We reveal our values by our priorities.
By Jason Leach
Published December 20, 2007
I just read a very timely column in the Toronto Star by Christopher Hume:
[S]now clearing has become another powerful reminder of the extent to which we have handed over the city and much of its public space to private interests.
The main object of concern last Sunday was the driver, who, incidentally, was constantly told to stay home because road conditions were so dangerous. The best way to get around was by foot, but sidewalks wouldn't be cleared for more than a day. So on the one day when people were forced to walk, they couldn't.
In this vein, here are some random observations about Hamilton, from the past three weeks.
Two days after our first snowfall, I attempt to get off an HSR bus into a mountain of ice. No sweat; it's only been two days.
Seven days later at that same stop (Main and Sherman), I attempt to get off an HSR bus ... into that same mountain of ice. Cars roar by on a perfectly dry street.
At Gore Park, the heart of the city and home to some 70,000 pedestrians every 24-hours, I see three elderly people fall within a 10 minute span. Two of them fell and rolled down the side of another mountain of snow and ice while trying to leave a bus. The one poor guy looked like a snowman by the time he gathered himself and got up after several rolls. Thankfully, none were hurt.
At King and James, one friendly driver passed by the assigned bus stop, which still looked like Mt Everest, and instead dropped us all of at a nearby entranceway to a parking lot, which - not surprisingly - was perfectly clear of snow.
At King and Dundurn, a full 60 hours after the big storm, a kind old man was in front of the bus stop shoveling away a portion of the snowbank so riders had somewhere to board. In other words, for the first 60 hours after our recent storm, passengers had nowhere to go but up and over yet another snow mountain if they expected to board a westbound bus at this busy intersection. Thank-you to this kind fellow who struggled away much to the amazement of everyone waiting for the bus.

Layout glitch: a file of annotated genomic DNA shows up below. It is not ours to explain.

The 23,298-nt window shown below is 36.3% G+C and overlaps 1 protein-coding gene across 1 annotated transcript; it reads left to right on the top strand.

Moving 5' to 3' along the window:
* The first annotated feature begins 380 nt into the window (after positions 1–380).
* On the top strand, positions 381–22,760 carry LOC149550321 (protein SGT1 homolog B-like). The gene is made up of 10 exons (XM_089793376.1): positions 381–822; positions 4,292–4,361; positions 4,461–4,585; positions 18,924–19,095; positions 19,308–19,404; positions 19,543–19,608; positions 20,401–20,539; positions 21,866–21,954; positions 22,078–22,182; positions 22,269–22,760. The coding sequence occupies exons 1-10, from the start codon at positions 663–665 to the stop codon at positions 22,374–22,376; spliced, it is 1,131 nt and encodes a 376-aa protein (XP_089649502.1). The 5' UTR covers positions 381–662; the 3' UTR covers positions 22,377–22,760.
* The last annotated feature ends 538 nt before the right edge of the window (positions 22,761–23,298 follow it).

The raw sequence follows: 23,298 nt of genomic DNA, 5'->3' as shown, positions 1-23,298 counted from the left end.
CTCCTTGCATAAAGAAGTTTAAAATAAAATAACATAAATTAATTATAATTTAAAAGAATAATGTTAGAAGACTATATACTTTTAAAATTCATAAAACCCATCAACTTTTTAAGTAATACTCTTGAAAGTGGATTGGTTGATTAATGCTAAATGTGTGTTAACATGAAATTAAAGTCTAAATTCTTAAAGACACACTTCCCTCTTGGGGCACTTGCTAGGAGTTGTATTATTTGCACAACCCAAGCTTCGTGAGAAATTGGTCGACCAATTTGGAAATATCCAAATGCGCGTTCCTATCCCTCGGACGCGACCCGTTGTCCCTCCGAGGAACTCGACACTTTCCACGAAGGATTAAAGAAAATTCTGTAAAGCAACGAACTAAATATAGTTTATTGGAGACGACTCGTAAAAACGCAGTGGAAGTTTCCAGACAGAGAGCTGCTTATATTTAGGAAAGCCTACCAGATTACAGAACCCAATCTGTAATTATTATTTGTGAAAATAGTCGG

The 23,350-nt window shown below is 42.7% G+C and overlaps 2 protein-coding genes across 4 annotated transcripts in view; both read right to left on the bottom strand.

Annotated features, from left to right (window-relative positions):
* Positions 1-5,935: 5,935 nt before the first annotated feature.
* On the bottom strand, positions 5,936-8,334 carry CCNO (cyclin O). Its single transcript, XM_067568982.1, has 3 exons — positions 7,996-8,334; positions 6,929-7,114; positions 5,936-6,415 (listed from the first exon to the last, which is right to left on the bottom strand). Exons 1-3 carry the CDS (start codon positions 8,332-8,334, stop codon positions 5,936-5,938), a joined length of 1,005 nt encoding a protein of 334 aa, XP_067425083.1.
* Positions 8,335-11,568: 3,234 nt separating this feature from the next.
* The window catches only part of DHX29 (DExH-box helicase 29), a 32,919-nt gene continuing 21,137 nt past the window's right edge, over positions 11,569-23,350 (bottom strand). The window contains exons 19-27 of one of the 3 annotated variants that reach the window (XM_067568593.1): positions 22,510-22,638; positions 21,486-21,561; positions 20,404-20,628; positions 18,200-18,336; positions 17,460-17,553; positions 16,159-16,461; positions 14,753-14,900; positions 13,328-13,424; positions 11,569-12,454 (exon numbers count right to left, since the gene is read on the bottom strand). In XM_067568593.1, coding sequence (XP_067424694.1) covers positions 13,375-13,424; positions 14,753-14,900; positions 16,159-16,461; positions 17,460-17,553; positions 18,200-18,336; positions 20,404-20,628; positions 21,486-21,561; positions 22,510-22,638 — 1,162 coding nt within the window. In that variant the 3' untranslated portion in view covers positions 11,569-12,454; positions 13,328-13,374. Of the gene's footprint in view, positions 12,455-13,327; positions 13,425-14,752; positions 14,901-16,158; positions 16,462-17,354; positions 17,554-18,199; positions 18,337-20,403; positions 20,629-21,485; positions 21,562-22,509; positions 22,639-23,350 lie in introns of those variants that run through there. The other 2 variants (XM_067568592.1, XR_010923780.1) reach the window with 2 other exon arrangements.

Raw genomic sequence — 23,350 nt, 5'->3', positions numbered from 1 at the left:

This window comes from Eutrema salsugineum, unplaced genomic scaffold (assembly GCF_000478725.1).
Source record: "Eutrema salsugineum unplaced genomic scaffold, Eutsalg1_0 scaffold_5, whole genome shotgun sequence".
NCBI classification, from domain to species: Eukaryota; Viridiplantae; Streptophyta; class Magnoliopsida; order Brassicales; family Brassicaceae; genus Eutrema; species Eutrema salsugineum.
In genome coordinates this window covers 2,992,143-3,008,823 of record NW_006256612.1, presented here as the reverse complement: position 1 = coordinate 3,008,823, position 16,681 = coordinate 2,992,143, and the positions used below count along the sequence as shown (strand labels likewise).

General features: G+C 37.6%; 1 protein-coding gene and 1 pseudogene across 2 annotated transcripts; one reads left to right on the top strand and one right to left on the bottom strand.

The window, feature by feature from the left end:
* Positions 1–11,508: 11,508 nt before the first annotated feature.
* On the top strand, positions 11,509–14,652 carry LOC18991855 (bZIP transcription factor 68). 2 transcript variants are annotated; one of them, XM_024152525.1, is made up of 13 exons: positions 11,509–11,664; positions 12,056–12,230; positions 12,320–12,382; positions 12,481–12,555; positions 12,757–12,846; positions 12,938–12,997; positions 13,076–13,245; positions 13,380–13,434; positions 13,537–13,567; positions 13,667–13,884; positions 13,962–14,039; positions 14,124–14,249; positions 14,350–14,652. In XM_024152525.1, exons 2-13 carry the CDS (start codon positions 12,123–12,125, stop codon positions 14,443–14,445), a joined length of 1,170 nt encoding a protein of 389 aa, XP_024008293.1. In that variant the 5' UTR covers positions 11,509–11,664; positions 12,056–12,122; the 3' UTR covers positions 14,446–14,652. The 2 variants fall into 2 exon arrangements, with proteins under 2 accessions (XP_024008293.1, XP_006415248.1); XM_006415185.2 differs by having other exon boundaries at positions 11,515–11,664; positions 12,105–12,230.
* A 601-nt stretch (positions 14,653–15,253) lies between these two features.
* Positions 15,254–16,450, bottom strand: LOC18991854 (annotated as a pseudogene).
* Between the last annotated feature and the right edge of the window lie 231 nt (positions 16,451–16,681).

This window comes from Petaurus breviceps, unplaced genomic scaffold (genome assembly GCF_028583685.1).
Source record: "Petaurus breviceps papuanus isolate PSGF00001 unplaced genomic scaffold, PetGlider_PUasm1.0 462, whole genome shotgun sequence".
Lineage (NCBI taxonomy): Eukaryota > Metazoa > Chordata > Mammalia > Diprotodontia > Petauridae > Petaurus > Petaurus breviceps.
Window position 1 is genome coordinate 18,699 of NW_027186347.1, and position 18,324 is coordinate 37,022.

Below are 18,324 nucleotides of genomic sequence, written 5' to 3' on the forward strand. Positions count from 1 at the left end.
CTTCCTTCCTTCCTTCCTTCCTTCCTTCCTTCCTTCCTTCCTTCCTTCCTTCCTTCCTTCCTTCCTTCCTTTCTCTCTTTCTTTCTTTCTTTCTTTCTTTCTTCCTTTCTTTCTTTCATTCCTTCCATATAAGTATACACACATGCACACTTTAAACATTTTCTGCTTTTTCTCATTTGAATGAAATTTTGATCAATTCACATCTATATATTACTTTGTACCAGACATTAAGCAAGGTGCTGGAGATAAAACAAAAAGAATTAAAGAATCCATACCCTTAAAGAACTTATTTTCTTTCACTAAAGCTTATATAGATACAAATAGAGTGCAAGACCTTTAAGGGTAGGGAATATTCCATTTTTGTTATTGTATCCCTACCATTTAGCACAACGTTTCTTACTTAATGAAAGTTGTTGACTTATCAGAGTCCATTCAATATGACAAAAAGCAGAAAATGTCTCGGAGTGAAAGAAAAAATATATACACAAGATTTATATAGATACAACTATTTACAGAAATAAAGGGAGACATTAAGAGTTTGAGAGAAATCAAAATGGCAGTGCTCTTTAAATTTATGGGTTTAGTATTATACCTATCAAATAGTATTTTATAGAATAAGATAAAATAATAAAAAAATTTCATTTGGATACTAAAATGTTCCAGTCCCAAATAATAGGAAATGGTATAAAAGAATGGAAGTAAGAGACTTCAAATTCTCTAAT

A block west on King, you can observe the secondary use for Hamilton's bike lanes across the 403 - a holding zone for massive piles of snow presumably cleared off of five lane King Street and dumped here because, after all, who rides their bike when it's cold out [other than your humble editor, that is - Ed.]?
On a lighter note, my wife and I enjoyed watching the snow-shoer who came up the middle of Strathcona on Sunday afternoon. The folks on skis looked pretty slick too, gliding through the city.
Finally, it was very cool to see the folks tobogganing down the stairs in front of Jackson Square on Sunday.
Children slide down the stairs from the Jackson Square Plaza at King and James (Image Credit: Flickr)
The fact is, you could do this most days of the winter, as half of these steps are never cleared. I'm sure it's illegal though - much too fun.
By Frank (registered) | Posted December 21, 2007 at 09:27:07
Simple explanation for roads being cleared first is that if you clear the roads after the sidewalk is done, you have to clean the sidewalk 2 times. Also, the sidewalks were being cleared already on Sunday morning. They're cleared by bobcats which take longer to clear than something like a snowplow on a road. Havings said that, I shovelled snow in my friend's neighbourhood (where the road wasn't plowed until one of the neighborhood guys cleared it with the plow on the front of his truck) and I was shocked by the number of people who don't clear the sidewalk in front of their houses. It's not a difficult thing to do and it's definitely not a new problem because I remember having to wade through snowdrifts on the way to high school but still, why's that such a hard thing to do?
Oh, I saw city workers shovelling snow at the bus stop at the corner of Upper Wentworth and Rymal on Monday evening. I think instead of using bobcats with the traditional blades or scoops on them, they should be fitted with a blower like attachment, this would allow them to move snow faster than one bucket at a time. This wouldn't really work downtown where the glass windows front the sidewalk but nearly everywhere else it'd be ok.
So in summary, it may partially be because of priorities, (don't forget, most people want to drive rather than walk if it's cold outside and all that's being done is addressing the majority) but I think the main reason sidewalks took so long to get cleared was because it has to be done last and it takes longer to do. I do however think that a good idea would be to have the bus terminals like the one at eastgate and downtown cleared continually because of high traffic but as far as the rest of the city, it wasn't as bad as it could've been. Next time...we should call in the army! ;)
By jason (registered) | Posted December 21, 2007 at 10:33:02
I have no problem with roads being done first, but 9 days after the first snowfall (the Dec 3rd one) bus stops were still mountains of snow. 9 days. Something's wrong here.
By urbanboy (registered) | Posted December 27, 2007 at 01:36:33
the sidewalks in the International Village were done the next day, I believe, if not the second day the latest and they did a great job. :)